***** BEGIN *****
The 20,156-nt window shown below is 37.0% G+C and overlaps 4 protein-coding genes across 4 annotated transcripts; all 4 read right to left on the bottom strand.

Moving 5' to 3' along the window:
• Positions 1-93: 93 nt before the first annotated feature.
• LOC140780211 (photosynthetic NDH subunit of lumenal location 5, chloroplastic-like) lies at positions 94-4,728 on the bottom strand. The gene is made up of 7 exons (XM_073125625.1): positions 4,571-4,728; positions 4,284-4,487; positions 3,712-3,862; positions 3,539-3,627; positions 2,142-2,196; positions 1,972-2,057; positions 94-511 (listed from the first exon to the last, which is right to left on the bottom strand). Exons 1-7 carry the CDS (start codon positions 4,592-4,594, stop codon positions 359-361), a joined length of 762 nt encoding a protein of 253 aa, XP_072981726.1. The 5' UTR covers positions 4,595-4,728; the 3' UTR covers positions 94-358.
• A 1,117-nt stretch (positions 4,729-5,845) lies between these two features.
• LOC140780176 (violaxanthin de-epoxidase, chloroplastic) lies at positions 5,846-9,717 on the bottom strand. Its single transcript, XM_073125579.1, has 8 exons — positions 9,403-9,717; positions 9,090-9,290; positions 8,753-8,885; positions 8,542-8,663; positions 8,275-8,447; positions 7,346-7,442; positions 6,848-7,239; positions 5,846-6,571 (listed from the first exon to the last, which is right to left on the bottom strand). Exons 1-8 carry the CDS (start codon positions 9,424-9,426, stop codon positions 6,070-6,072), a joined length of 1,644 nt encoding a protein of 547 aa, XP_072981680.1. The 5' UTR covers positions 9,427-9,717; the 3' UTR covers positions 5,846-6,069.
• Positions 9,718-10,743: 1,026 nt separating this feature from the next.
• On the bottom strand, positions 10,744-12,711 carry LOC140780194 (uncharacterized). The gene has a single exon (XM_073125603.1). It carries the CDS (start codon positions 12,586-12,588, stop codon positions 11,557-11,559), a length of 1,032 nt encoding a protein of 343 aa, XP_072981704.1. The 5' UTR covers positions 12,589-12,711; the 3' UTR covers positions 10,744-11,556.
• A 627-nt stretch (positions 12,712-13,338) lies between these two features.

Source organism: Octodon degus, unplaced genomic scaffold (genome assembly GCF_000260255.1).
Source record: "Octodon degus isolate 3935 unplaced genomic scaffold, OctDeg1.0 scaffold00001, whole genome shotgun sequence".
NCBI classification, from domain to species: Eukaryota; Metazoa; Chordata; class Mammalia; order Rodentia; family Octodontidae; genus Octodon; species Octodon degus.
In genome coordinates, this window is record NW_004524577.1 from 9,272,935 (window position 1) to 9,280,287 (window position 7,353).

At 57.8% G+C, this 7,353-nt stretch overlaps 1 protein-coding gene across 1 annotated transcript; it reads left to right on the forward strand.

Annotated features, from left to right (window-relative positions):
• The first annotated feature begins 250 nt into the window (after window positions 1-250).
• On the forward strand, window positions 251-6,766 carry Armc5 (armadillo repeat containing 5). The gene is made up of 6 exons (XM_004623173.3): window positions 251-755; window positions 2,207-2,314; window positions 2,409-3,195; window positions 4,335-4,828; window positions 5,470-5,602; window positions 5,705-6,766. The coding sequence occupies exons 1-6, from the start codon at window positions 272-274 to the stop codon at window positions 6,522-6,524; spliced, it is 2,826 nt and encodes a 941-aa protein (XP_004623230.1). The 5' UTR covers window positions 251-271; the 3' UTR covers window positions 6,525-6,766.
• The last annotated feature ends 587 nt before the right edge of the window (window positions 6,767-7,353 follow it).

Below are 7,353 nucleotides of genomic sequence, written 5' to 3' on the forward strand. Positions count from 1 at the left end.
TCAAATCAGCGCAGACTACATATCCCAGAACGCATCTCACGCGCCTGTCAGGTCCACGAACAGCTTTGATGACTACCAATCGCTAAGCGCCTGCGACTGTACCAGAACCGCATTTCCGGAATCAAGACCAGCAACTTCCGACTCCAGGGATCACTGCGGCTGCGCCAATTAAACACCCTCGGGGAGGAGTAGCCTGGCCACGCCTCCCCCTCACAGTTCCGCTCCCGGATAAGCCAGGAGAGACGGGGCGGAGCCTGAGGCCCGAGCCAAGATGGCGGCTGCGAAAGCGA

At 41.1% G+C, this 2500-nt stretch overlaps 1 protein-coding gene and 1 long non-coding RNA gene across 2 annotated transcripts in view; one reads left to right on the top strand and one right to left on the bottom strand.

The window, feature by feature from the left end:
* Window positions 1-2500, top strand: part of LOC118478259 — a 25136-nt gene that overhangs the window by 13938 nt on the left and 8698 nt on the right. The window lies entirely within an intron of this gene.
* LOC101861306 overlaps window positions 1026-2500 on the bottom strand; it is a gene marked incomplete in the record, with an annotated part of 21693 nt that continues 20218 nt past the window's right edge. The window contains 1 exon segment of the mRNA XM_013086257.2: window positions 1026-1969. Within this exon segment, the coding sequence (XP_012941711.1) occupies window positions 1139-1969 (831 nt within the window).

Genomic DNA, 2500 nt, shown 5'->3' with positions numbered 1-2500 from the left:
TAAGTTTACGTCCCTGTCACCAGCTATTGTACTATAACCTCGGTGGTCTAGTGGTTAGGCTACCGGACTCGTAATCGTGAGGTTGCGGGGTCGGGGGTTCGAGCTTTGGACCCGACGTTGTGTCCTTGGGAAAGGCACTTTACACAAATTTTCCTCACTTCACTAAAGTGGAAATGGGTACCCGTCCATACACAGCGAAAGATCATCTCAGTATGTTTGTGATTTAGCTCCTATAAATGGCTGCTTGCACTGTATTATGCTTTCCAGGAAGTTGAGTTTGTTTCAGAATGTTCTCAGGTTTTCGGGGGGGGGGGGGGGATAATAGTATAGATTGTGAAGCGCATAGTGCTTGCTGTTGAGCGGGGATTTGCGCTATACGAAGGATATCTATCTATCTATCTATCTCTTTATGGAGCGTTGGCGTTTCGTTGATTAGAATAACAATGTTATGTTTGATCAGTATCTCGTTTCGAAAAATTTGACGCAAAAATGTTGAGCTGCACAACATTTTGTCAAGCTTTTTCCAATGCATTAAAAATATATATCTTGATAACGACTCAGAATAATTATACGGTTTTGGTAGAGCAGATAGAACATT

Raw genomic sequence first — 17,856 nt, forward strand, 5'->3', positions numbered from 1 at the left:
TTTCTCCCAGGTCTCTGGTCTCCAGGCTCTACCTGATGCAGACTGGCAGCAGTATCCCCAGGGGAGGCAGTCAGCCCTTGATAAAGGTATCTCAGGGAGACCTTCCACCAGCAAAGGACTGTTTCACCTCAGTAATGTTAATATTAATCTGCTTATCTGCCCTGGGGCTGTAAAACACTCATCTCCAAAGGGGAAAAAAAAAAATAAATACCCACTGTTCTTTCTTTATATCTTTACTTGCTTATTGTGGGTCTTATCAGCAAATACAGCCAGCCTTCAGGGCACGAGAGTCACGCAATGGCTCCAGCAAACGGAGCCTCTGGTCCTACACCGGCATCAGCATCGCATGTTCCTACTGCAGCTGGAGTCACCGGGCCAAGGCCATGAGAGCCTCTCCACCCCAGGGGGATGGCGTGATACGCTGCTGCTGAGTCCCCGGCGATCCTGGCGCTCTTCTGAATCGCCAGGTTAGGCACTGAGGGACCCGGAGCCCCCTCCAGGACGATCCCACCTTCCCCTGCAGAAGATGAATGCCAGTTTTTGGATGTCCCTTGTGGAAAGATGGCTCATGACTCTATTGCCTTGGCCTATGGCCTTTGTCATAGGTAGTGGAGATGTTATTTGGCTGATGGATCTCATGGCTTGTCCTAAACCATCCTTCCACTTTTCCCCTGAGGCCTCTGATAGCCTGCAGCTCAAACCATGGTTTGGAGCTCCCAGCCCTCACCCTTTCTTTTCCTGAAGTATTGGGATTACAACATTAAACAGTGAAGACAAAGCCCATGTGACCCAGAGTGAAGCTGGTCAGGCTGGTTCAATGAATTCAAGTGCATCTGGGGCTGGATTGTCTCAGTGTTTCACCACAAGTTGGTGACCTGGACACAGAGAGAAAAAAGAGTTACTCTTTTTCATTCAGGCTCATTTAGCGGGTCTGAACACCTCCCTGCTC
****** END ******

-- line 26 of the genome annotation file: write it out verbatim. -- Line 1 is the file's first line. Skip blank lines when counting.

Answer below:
TAAGTTTACGTCCCTGTCACCAGCTATTGTACTATAACCTCGGTGGTCTAGTGGTTAGGCTACCGGACTCGTAATCGTGAGGTTGCGGGGTCGGGGGTTCGAGCTTTGGACCCGACGTTGTGTCCTTGGGAAAGGCACTTTACACAAATTTTCCTCACTTCACTAAAGTGGAAATGGGTACCCGTCCATACACAGCGAAAGATCATCTCAGTATGTTTGTGATTTAGCTCCTATAAATGGCTGCTTGCACTGTATTATGCTTTCCAGGAAGTTGAGTTTGTTTCAGAATGTTCTCAGGTTTTCGGGGGGGGGGGGGGGATAATAGTATAGATTGTGAAGCGCATAGTGCTTGCTGTTGAGCGGGGATTTGCGCTATACGAAGGATATCTATCTATCTATCTATCTCTTTATGGAGCGTTGGCGTTTCGTTGATTAGAATAACAATGTTATGTTTGATCAGTATCTCGTTTCGAAAAATTTGACGCAAAAATGTTGAGCTGCACAACATTTTGTCAAGCTTTTTCCAATGCATTAAAAATATATATCTTGATAACGACTCAGAATAATTATACGGTTTTGGTAGAGCAGATAGAACATT